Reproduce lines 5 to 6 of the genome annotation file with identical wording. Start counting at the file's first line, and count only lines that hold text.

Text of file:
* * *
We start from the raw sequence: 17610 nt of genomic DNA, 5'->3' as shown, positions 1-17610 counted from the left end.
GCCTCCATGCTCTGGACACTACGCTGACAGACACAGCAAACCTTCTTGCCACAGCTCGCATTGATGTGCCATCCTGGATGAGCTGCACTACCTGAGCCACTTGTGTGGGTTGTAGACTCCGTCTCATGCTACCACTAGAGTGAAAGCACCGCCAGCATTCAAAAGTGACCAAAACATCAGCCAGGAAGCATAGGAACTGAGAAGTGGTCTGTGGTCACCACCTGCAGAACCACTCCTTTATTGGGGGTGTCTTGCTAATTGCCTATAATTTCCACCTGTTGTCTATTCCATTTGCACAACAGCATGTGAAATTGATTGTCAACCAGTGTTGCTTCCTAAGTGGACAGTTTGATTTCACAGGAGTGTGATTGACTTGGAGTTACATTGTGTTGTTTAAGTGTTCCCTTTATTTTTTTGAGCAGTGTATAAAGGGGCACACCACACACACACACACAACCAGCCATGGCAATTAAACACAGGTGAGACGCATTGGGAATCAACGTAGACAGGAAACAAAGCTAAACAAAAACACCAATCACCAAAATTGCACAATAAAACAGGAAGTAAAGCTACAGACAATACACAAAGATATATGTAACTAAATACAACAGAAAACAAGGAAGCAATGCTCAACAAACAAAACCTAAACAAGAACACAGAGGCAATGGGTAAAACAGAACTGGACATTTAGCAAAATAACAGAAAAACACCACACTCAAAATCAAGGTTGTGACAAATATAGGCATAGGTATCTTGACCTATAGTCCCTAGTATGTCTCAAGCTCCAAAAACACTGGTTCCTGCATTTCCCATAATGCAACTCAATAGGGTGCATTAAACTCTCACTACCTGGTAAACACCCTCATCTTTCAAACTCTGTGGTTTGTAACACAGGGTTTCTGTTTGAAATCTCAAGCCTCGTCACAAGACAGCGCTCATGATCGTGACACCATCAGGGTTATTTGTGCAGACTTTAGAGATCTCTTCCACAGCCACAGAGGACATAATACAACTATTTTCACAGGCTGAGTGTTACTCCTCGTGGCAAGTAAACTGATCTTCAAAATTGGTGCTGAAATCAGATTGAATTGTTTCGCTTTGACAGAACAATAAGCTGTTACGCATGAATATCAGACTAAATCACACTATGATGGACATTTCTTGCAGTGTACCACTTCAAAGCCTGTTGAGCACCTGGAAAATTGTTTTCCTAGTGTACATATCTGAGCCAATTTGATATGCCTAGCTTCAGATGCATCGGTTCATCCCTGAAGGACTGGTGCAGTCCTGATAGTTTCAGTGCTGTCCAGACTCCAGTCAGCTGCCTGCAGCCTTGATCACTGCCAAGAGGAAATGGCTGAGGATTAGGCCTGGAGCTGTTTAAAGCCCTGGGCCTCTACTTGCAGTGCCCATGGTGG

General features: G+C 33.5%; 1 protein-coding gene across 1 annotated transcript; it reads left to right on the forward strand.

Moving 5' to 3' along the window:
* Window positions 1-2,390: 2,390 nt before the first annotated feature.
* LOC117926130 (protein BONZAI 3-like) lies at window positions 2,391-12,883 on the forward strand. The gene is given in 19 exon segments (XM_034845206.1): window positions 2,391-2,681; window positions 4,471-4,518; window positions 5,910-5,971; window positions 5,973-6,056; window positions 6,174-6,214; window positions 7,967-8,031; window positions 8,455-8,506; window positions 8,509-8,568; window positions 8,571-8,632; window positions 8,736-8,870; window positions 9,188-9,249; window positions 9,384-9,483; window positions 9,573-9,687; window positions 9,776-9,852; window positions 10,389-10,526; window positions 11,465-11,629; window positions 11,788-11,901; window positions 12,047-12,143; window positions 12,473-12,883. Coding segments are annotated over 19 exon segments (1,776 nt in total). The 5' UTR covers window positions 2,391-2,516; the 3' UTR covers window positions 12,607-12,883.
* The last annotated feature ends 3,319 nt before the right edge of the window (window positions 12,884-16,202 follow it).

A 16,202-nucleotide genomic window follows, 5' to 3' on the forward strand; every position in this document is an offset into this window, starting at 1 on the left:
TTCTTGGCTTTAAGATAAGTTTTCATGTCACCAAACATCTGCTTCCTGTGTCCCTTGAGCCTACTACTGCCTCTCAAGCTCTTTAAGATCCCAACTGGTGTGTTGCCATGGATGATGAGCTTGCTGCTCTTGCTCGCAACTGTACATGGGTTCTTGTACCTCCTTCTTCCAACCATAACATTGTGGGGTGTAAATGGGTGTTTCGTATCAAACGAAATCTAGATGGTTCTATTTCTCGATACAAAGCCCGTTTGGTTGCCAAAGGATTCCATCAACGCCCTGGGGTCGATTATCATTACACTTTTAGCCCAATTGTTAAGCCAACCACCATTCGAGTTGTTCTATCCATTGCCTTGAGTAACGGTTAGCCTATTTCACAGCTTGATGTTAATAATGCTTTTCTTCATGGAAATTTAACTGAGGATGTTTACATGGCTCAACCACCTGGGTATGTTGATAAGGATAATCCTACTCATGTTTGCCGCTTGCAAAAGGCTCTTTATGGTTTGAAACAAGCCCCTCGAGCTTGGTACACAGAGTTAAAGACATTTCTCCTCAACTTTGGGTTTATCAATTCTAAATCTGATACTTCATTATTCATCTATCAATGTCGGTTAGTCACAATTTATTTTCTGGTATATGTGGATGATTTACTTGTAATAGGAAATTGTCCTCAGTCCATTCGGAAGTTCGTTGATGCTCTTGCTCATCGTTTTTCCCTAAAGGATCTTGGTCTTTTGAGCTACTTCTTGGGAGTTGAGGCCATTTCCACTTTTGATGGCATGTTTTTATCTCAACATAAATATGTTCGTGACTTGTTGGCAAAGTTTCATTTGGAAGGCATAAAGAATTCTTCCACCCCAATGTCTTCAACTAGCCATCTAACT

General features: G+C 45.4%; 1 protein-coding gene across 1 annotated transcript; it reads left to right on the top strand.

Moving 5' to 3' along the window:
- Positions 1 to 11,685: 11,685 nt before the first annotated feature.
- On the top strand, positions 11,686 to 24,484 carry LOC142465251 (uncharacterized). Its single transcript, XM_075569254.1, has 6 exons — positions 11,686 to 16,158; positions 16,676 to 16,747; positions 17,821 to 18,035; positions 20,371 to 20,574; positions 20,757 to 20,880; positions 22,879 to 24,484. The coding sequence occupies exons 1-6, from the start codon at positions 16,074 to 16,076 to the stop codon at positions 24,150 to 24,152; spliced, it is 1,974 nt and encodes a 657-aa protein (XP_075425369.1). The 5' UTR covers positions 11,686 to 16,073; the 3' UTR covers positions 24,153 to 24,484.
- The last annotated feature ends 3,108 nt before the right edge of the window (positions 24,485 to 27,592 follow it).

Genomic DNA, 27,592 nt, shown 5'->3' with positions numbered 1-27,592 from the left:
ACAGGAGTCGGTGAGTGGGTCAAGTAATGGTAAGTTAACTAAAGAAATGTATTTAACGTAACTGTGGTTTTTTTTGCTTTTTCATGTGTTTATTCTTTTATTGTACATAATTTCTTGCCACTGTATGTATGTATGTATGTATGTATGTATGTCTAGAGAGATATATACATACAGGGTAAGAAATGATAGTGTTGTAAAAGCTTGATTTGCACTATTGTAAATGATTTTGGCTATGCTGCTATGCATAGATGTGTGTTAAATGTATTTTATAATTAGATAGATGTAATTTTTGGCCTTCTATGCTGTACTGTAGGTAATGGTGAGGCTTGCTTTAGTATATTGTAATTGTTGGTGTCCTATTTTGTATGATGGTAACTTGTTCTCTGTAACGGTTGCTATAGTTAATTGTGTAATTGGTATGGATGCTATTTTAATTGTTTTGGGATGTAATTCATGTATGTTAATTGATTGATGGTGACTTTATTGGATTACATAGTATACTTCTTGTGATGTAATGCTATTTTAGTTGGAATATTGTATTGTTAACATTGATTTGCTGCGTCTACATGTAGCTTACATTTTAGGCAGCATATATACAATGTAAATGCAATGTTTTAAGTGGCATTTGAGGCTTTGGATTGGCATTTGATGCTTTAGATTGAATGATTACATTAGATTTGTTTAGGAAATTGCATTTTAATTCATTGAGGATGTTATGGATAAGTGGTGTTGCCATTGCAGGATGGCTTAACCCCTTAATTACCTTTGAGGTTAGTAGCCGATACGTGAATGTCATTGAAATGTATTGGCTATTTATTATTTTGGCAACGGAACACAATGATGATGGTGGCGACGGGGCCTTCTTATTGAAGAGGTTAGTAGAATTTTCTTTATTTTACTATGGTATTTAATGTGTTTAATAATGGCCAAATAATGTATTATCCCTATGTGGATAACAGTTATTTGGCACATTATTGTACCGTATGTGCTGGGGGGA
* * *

* Window positions 1-2,390: 2,390 nt before the first annotated feature.
* LOC117926130 (protein BONZAI 3-like) lies at window positions 2,391-12,883 on the forward strand. The gene is given in 19 exon segments (XM_034845206.1): window positions 2,391-2,681; window positions 4,471-4,518; window positions 5,910-5,971; window positions 5,973-6,056; window positions 6,174-6,214; window positions 7,967-8,031; window positions 8,455-8,506; window positions 8,509-8,568; window positions 8,571-8,632; window positions 8,736-8,870; window positions 9,188-9,249; window positions 9,384-9,483; window positions 9,573-9,687; window positions 9,776-9,852; window positions 10,389-10,526; window positions 11,465-11,629; window positions 11,788-11,901; window positions 12,047-12,143; window positions 12,473-12,883. Coding segments are annotated over 19 exon segments (1,776 nt in total). The 5' UTR covers window positions 2,391-2,516; the 3' UTR covers window positions 12,607-12,883.